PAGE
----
Thinking about when to call your doctor? When in doubt, this is never a bad idea. Although there are a few signs that always speak to your medical practitioner.
What and when to call your practitioner? What is a potential emergency and what is not?
When your pregnancy is confirmed, it’s a good idea to set up a protocol for emergencies with your practitioner. This way you will know which symptoms are always a red flag for which immediate treatment is required, which should be resolved sooner rather than later, and which are entirely normal. You don’t have to worry about it anymore! Here are some guidelines that will help you differentiate and what to do next.
When to go to the doctor during pregnancy?
The following symptoms during pregnancy allow you to call your doctor immediately:
- Bleeding with severe bleeding or cramps or severe pain in the lower abdomen.
- Acute lower abdominal pain – either in the center or on either side – does not subside with bleeding.
- Decreased urination with the sudden increase in thirst or not urinating all day.
- Cold with painful or burning urine and fever and/or back pain above 101 degrees Fahrenheit.
- Bloody diarrhea.
- Fever over 101 degrees Fahrenheit.
- High blood pressure.
- Very sudden and severe swelling of the hands, face, and eyes, headache, vision problems, or sudden significant weight gain are not related to overeating.
- Visual disturbances such as blurred vision, blurred vision, and double vision last for more than a few minutes.
- A severe headache or headache that lasts for more than two to three hours.
- When counting kicks after 28 weeks of gestation, observe less than 10 movements within two hours after eating snacks or some fruit juices.
- While the absence of activity does not mean that something is wrong, it may be a red flag that needs to be assessed now.
- Thinking of harming yourself or the baby.
- Blood in your urine.
- Swelling or swelling in your hands, face, or eyes.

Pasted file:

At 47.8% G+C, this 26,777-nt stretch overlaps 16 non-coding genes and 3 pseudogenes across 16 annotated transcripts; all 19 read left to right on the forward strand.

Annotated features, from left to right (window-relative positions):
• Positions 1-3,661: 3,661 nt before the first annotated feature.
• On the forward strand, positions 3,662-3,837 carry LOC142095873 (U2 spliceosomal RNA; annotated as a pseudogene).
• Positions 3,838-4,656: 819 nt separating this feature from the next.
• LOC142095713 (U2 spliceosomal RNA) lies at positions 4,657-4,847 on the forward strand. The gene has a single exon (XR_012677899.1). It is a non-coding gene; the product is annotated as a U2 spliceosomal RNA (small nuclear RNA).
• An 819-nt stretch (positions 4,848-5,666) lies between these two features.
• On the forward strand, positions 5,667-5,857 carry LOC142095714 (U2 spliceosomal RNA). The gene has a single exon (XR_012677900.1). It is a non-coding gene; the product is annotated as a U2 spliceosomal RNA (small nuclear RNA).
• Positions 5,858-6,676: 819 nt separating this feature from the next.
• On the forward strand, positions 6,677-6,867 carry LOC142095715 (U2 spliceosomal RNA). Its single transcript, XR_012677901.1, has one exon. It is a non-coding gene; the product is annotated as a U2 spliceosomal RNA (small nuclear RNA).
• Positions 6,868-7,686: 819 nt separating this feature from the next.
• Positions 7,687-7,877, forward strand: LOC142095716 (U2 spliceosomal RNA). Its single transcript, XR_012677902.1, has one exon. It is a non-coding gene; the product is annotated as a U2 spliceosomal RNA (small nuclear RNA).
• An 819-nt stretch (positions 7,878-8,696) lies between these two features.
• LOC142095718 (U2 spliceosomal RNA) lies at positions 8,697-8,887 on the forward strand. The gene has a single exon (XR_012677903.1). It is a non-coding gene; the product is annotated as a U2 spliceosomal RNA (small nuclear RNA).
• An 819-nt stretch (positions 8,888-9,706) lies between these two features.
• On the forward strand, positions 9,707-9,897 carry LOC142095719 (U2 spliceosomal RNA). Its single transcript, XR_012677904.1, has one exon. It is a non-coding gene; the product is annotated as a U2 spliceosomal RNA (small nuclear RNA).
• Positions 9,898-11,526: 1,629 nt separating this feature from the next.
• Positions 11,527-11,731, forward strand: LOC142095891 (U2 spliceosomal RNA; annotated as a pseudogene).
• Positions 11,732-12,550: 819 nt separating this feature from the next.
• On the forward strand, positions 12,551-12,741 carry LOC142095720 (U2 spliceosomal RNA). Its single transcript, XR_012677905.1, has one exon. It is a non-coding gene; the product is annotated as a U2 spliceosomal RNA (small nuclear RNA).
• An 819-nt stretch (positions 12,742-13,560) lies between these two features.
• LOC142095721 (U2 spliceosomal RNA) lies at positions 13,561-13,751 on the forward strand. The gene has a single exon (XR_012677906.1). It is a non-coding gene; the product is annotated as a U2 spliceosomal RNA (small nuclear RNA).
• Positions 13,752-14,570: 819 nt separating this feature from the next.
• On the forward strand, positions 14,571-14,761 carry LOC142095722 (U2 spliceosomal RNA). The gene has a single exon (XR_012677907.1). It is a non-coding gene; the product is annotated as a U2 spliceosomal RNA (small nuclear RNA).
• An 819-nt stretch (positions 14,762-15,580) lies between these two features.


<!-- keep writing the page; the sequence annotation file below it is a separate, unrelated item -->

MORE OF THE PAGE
- Painful or burning urine.
- Fainting or dizziness which is more than momentary.
- Cold and fever over 100 degrees Fahrenheit in the absence of cold or flu symptoms (start reducing fever over 100 degrees Fahrenheit)
- Severe nausea and vomiting, vomiting more than two or three times a day in the first trimester or vomiting after pregnancy when you haven’t before.
- Itching, pale stools, or jaundice (yellowing of the skin and whitening of the eyes) everywhere with or without thick urine.
- Frequent – i.e. more than three times a day – diarrhea, especially if there is mucus in the toilet.
- If you feel bad.
- And, you need to go to your doctor for regular checkups. So, you should look `nearest dr to me`. Because in pregnancy anytime you need a doctor.
How to talk to your medical practitioner?
When you talk to your doctor or triage nurse, be sure to mention other symptoms that you may be experiencing, no matter how unrelated to the immediate problem. Also specify when you first noticed each symptom, how often it recurs, what relieves or exacerbates it, and how severe it is.
Your practitioner may want to call you for a variety of reasons or parameters, so be sure to ask him or her what protocol he or she should follow if you experience any of these symptoms.
Remember, there may be times when you don’t have any of the symptoms listed here, but you just don’t feel right. If a good night’s sleep and some extra relaxation don’t make you feel good, contact your practitioner.
Chances are that what you are feeling is the same for the course of pregnancy. But it is also possible that you have become anemic or are fighting some kind of infection. Some conditions such as UTIs ` can make them dirty without any obvious symptoms. So if in doubt, check it out.